the audience experiences the past as remembered by a narrator, complete with music from the period remembered, and images representing the characters' thoughts, fears, emotions, and recollections projected on a screen in the background.
In a memory play
The plastic theatre
To express his universal truths Williams created what he termed plastic theater, a distinctive new style of drama. He insisted that setting, properties, music, sound, and visual effects—all the elements of staging—must combine to reflect and enhance the action, theme, characters, and language.
Alice Griffin: 1995
Another extra-literary accent in this play is provided by the use of music. A single recurring tune, “The Glass Menagerie,” is used to give emotional emphasis to suitable passages. This tune is like circus music, not when you are on the grounds or in the immediate vicinity of the parade, but when you are at some distance and very likely thinking of something else. It seems under those circumstances to continue almost interminably and it weaves in and out of your preoccupied consciousness; then it is the lightest, most delicate music in the world and perhaps the saddest. It expresses the surface vivacity of life with the underlying strain of immutable and inexpressible sorrow. When you look at a piece of delicately spun glass you think of two things: how beautiful it is and how easily it can be broken. Both of those ideas should be woven into the recurring tune, which dips in and out of the play as if it were carried on a wind that changes. It serves as a thread of connection and allusion between the narrator with his separate point in time and space and the subject of his story. Between each episode it returns as reference to the emotion, nostalgia, which is the first condition of the play. It is primarily Laura’s music and therefore comes out most clearly when the play focuses upon her and the lovely fragility of glass which is her image.
Tennessee Williams from a preface to The Glass Menagerie
The lighting in the play is not realistic. In keeping with the atmosphere of memory, the stage is dim. Shafts of light are focused on selected areas or actors, sometimes in contradistinction to what is the apparent center. For instance, in the quarrel scene between Tom and Amanda, in which Laura has no active part, the clearest pool of light is on her figure. This is also true of the supper scene, when her silent figure on the sofa should remain the visual center. The light upon Laura should be distinct from the others, having a peculiar pristine clarity such as light used in early religious portraits of female saints or madonnas. A certain correspondence to light in religious paintings, such as El Greco’s, where the figures are radiant in atmosphere that is relatively dusky, could be effectively used throughout the play. (It will also permit a more effective use of the screen.) A free, imaginative use of light can be of enormous value in giving a mobile, plastic quality to plays of a more or less static nature.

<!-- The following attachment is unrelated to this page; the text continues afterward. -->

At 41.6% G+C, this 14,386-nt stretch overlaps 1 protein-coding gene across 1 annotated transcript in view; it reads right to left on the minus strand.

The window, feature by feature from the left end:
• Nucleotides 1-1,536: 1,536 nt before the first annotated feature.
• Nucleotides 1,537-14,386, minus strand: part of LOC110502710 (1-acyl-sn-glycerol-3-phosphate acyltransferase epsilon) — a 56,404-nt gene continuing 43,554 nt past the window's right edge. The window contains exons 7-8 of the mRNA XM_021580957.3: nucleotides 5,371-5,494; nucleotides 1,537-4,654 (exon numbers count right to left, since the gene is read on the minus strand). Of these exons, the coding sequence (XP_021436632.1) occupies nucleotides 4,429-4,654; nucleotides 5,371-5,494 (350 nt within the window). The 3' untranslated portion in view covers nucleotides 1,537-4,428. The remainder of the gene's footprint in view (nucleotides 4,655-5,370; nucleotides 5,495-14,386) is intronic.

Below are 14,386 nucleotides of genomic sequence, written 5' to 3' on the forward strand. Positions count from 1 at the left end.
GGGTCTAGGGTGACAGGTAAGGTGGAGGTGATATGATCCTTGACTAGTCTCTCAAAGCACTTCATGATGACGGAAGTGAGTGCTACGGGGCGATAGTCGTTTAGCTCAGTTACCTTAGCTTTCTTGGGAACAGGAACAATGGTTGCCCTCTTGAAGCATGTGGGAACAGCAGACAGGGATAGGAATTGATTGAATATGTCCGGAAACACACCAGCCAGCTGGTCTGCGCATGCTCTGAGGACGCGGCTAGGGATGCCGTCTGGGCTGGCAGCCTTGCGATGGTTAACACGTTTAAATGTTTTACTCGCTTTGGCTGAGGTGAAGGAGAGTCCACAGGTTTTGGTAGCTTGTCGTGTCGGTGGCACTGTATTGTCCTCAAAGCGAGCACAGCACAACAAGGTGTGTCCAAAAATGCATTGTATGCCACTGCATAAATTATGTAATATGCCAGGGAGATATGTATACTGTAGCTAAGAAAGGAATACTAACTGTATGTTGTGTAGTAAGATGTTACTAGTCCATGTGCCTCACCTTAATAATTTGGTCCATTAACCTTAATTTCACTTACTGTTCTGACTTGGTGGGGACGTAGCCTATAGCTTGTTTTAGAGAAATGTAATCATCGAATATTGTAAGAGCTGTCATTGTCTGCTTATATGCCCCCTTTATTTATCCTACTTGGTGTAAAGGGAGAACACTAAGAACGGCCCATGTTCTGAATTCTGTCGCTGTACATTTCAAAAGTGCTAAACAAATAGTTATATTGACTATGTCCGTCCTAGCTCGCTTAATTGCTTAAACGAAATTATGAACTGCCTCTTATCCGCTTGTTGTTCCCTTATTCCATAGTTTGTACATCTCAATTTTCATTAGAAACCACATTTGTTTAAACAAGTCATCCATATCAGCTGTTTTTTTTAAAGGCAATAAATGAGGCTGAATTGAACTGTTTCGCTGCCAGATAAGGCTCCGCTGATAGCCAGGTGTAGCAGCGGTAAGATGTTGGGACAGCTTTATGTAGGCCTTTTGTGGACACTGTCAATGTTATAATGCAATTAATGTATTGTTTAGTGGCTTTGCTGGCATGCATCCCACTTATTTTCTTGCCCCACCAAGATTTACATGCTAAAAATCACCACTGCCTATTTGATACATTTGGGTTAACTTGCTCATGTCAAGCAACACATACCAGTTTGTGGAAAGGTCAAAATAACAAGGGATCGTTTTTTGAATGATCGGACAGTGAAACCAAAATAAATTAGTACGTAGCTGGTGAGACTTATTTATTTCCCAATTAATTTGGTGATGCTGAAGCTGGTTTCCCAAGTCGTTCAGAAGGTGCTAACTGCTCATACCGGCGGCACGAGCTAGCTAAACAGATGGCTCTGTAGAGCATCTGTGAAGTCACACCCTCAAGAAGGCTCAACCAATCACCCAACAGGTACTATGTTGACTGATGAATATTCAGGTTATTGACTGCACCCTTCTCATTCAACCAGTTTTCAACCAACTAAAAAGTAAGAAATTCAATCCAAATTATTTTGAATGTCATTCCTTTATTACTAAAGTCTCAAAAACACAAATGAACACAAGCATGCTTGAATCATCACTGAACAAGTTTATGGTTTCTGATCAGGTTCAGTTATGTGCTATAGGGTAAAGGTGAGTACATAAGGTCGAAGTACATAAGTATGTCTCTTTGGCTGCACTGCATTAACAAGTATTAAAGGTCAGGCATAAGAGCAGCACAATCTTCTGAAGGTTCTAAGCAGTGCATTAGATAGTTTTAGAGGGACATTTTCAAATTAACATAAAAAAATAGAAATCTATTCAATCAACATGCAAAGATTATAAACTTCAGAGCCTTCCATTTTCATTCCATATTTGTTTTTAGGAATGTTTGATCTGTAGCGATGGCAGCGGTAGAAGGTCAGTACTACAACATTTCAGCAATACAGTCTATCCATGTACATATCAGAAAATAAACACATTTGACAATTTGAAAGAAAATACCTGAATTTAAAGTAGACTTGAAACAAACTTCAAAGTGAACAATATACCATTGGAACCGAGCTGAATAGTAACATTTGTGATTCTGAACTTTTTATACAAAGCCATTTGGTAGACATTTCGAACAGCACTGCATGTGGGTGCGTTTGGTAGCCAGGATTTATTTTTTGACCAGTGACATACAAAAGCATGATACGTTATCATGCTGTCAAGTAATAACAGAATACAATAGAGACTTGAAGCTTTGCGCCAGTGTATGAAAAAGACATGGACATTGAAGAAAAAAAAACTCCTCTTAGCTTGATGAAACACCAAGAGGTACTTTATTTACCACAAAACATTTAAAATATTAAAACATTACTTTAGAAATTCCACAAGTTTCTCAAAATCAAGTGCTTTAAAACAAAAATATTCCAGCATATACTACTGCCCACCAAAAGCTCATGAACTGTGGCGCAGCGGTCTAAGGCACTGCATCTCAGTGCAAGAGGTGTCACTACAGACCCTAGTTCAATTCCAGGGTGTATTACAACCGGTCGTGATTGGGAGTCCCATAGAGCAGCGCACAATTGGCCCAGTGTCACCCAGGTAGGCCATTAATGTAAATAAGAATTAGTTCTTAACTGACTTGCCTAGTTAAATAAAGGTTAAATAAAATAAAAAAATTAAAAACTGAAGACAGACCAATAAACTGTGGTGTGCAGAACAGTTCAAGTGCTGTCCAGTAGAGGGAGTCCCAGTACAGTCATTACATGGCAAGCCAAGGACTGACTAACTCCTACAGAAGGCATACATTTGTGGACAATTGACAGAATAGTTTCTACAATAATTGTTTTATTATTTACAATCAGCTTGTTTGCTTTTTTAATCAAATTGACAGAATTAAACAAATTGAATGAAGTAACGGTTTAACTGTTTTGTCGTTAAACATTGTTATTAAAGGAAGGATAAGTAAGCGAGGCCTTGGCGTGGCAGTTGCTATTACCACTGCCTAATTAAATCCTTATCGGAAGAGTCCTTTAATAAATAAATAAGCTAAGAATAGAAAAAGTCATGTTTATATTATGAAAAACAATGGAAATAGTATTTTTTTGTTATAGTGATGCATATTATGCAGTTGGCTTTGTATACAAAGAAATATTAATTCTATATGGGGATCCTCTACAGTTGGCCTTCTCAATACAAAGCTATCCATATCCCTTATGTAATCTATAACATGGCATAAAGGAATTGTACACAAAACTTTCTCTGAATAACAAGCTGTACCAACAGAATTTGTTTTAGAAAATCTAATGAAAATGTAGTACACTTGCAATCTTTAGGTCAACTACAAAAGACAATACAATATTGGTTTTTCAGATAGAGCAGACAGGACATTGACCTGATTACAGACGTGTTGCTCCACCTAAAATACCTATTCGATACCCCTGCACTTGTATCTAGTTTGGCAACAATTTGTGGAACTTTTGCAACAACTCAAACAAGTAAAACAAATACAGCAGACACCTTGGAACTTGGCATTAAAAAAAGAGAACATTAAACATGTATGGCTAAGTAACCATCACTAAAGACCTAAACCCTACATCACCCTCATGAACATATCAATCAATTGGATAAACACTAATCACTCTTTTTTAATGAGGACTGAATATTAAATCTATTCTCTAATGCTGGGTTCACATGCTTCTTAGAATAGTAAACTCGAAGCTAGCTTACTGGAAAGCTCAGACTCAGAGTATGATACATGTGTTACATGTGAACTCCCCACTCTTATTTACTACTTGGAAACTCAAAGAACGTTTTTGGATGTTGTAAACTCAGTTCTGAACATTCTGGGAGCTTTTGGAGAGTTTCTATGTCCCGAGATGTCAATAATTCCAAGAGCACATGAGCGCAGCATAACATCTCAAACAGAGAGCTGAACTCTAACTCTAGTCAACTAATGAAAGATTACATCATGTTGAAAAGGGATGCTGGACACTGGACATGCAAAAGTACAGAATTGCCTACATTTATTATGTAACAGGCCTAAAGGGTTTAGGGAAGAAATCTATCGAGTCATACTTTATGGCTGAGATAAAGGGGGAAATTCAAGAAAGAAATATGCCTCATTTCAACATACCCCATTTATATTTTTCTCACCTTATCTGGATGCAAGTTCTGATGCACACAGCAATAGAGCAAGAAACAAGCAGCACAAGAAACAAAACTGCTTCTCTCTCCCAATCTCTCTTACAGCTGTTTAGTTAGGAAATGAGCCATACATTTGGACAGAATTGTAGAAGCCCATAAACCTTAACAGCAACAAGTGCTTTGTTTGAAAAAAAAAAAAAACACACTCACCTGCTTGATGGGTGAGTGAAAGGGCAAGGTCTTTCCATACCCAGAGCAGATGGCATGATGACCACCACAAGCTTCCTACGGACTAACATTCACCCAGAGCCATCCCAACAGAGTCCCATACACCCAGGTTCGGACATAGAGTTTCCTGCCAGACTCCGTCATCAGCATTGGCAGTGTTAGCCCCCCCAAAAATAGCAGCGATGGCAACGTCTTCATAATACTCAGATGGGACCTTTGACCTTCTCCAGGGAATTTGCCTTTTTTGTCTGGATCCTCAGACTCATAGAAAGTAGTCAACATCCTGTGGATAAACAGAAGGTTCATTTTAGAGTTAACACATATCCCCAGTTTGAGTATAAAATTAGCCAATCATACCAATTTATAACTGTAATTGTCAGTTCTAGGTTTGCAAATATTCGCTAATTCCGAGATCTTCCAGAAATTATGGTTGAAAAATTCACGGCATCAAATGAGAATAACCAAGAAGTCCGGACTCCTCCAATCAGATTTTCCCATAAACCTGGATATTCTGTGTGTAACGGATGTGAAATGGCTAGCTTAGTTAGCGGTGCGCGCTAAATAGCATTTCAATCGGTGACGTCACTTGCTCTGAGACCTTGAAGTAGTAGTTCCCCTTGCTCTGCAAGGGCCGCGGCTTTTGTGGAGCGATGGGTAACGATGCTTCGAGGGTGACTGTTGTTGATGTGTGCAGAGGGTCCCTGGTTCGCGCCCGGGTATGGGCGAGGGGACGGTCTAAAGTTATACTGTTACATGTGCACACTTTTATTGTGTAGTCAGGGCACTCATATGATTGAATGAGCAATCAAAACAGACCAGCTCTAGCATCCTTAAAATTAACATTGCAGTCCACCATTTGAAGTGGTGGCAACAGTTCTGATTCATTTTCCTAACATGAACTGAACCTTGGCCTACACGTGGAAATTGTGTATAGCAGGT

Tennessee Williams from a preface to The Glass Menagerie
the mother. A little woman of great but confused vitality clinging frantically to another time and place. Her characterization must be carefully created, not copied from type. She is not paranoiac, but her life is paranoia. There is much to admire in Amanda, and as much to love and pity as there is to laugh at. Certainly she has endurance and a kind of heroism, and though her foolishness makes her unwittingly cruel at times, there is tenderness in her slight person.
Tennessee Williams
Amanda, having failed to establish contact with reality, continues to live vitally in her illusions, but Laura’s situation is even graver. A childhood illness has left her crippled, one leg slightly shorter than the other, and held in a brace. . . . Stemming from this, Laura’s separation increases till she is like a piece of her own glass collection, to exquisitely fragile to move from the shelf.
Tennessee Williams
The narrator of the play. A poet with a job in a warehouse. His nature is not remorseless, but to escape from a trap he has to act without pity.
Tennessee Williams
The gentleman caller. A nice, ordinary, young man.
Tennessee Williams
Reality vs. Memory
Tradition vs. Progression
Conformity vs. Individualism
Family Loyalty
Following your dreams
Tom - Laura - Amanda